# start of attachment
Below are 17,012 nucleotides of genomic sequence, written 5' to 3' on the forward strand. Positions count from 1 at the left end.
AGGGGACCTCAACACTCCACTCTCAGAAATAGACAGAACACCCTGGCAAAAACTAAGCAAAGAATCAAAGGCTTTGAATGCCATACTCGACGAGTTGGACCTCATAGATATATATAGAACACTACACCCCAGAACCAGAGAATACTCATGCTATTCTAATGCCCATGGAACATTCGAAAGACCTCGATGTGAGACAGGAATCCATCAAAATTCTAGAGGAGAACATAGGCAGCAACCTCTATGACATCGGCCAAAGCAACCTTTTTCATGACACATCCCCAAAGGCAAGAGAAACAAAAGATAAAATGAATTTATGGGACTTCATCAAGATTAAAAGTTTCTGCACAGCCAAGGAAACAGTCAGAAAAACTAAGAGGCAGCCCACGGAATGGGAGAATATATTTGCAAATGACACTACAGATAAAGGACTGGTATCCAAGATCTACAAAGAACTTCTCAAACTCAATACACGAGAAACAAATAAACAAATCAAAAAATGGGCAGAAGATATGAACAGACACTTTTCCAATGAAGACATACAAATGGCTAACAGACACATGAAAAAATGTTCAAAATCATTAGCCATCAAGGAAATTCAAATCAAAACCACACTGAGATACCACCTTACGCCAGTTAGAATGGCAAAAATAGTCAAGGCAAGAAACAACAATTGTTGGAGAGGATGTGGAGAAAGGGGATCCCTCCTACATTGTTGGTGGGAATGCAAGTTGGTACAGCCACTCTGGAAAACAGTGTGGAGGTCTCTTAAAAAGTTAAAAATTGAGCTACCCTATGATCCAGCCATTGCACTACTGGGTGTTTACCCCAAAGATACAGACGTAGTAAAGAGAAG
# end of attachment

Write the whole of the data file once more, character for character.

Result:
Below are 17,012 nucleotides of genomic sequence, written 5' to 3' on the forward strand. Positions count from 1 at the left end.
AGGGGACCTCAACACTCCACTCTCAGAAATAGACAGAACACCCTGGCAAAAACTAAGCAAAGAATCAAAGGCTTTGAATGCCATACTCGACGAGTTGGACCTCATAGATATATATAGAACACTACACCCCAGAACCAGAGAATACTCATGCTATTCTAATGCCCATGGAACATTCGAAAGACCTCGATGTGAGACAGGAATCCATCAAAATTCTAGAGGAGAACATAGGCAGCAACCTCTATGACATCGGCCAAAGCAACCTTTTTCATGACACATCCCCAAAGGCAAGAGAAACAAAAGATAAAATGAATTTATGGGACTTCATCAAGATTAAAAGTTTCTGCACAGCCAAGGAAACAGTCAGAAAAACTAAGAGGCAGCCCACGGAATGGGAGAATATATTTGCAAATGACACTACAGATAAAGGACTGGTATCCAAGATCTACAAAGAACTTCTCAAACTCAATACACGAGAAACAAATAAACAAATCAAAAAATGGGCAGAAGATATGAACAGACACTTTTCCAATGAAGACATACAAATGGCTAACAGACACATGAAAAAATGTTCAAAATCATTAGCCATCAAGGAAATTCAAATCAAAACCACACTGAGATACCACCTTACGCCAGTTAGAATGGCAAAAATAGTCAAGGCAAGAAACAACAATTGTTGGAGAGGATGTGGAGAAAGGGGATCCCTCCTACATTGTTGGTGGGAATGCAAGTTGGTACAGCCACTCTGGAAAACAGTGTGGAGGTCTCTTAAAAAGTTAAAAATTGAGCTACCCTATGATCCAGCCATTGCACTACTGGGTGTTTACCCCAAAGATACAGACGTAGTAAAGAGAAG